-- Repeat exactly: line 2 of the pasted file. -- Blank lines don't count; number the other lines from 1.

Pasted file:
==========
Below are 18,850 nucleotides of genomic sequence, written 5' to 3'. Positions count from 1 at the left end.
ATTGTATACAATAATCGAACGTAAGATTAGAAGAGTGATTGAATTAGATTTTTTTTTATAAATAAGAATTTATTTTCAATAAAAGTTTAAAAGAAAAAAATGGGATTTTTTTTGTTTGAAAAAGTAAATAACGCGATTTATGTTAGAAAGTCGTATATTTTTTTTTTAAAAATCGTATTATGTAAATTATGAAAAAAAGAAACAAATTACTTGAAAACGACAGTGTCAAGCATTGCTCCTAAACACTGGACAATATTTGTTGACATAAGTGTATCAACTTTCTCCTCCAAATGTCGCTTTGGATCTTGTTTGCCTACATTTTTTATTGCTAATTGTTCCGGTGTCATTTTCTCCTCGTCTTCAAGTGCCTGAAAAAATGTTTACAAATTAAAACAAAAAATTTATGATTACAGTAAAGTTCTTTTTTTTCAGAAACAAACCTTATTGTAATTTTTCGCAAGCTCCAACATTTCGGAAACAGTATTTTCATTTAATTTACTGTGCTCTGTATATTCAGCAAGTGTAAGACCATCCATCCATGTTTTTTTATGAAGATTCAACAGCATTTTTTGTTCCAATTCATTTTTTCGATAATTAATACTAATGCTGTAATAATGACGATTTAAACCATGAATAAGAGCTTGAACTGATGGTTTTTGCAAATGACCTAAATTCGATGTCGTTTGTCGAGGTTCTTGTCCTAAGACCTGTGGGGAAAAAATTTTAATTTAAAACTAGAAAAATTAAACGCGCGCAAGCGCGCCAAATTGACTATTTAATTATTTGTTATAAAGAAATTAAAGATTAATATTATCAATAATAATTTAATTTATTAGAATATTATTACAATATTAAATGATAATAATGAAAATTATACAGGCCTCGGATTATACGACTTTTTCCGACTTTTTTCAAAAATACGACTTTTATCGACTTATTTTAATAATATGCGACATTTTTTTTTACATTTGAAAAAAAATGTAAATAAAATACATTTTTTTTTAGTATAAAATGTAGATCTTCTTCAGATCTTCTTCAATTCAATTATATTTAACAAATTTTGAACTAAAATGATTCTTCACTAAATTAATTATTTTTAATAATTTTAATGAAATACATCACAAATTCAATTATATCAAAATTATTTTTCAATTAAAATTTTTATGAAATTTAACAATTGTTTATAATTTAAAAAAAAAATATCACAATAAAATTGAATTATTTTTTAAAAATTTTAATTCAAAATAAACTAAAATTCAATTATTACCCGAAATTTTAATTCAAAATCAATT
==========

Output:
ATTGTATACAATAATCGAACGTAAGATTAGAAGAGTGATTGAATTAGATTTTTTTTTATAAATAAGAATTTATTTTCAATAAAAGTTTAAAAGAAAAAAATGGGATTTTTTTTGTTTGAAAAAGTAAATAACGCGATTTATGTTAGAAAGTCGTATATTTTTTTTTTAAAAATCGTATTATGTAAATTATGAAAAAAAGAAACAAATTACTTGAAAACGACAGTGTCAAGCATTGCTCCTAAACACTGGACAATATTTGTTGACATAAGTGTATCAACTTTCTCCTCCAAATGTCGCTTTGGATCTTGTTTGCCTACATTTTTTATTGCTAATTGTTCCGGTGTCATTTTCTCCTCGTCTTCAAGTGCCTGAAAAAATGTTTACAAATTAAAACAAAAAATTTATGATTACAGTAAAGTTCTTTTTTTTCAGAAACAAACCTTATTGTAATTTTTCGCAAGCTCCAACATTTCGGAAACAGTATTTTCATTTAATTTACTGTGCTCTGTATATTCAGCAAGTGTAAGACCATCCATCCATGTTTTTTTATGAAGATTCAACAGCATTTTTTGTTCCAATTCATTTTTTCGATAATTAATACTAATGCTGTAATAATGACGATTTAAACCATGAATAAGAGCTTGAACTGATGGTTTTTGCAAATGACCTAAATTCGATGTCGTTTGTCGAGGTTCTTGTCCTAAGACCTGTGGGGAAAAAATTTTAATTTAAAACTAGAAAAATTAAACGCGCGCAAGCGCGCCAAATTGACTATTTAATTATTTGTTATAAAGAAATTAAAGATTAATATTATCAATAATAATTTAATTTATTAGAATATTATTACAATATTAAATGATAATAATGAAAATTATACAGGCCTCGGATTATACGACTTTTTCCGACTTTTTTCAAAAATACGACTTTTATCGACTTATTTTAATAATATGCGACATTTTTTTTTACATTTGAAAAAAAATGTAAATAAAATACATTTTTTTTTAGTATAAAATGTAGATCTTCTTCAGATCTTCTTCAATTCAATTATATTTAACAAATTTTGAACTAAAATGATTCTTCACTAAATTAATTATTTTTAATAATTTTAATGAAATACATCACAAATTCAATTATATCAAAATTATTTTTCAATTAAAATTTTTATGAAATTTAACAATTGTTTATAATTTAAAAAAAAAATATCACAATAAAATTGAATTATTTTTTAAAAATTTTAATTCAAAATAAACTAAAATTCAATTATTACCCGAAATTTTAATTCAAAATCAATT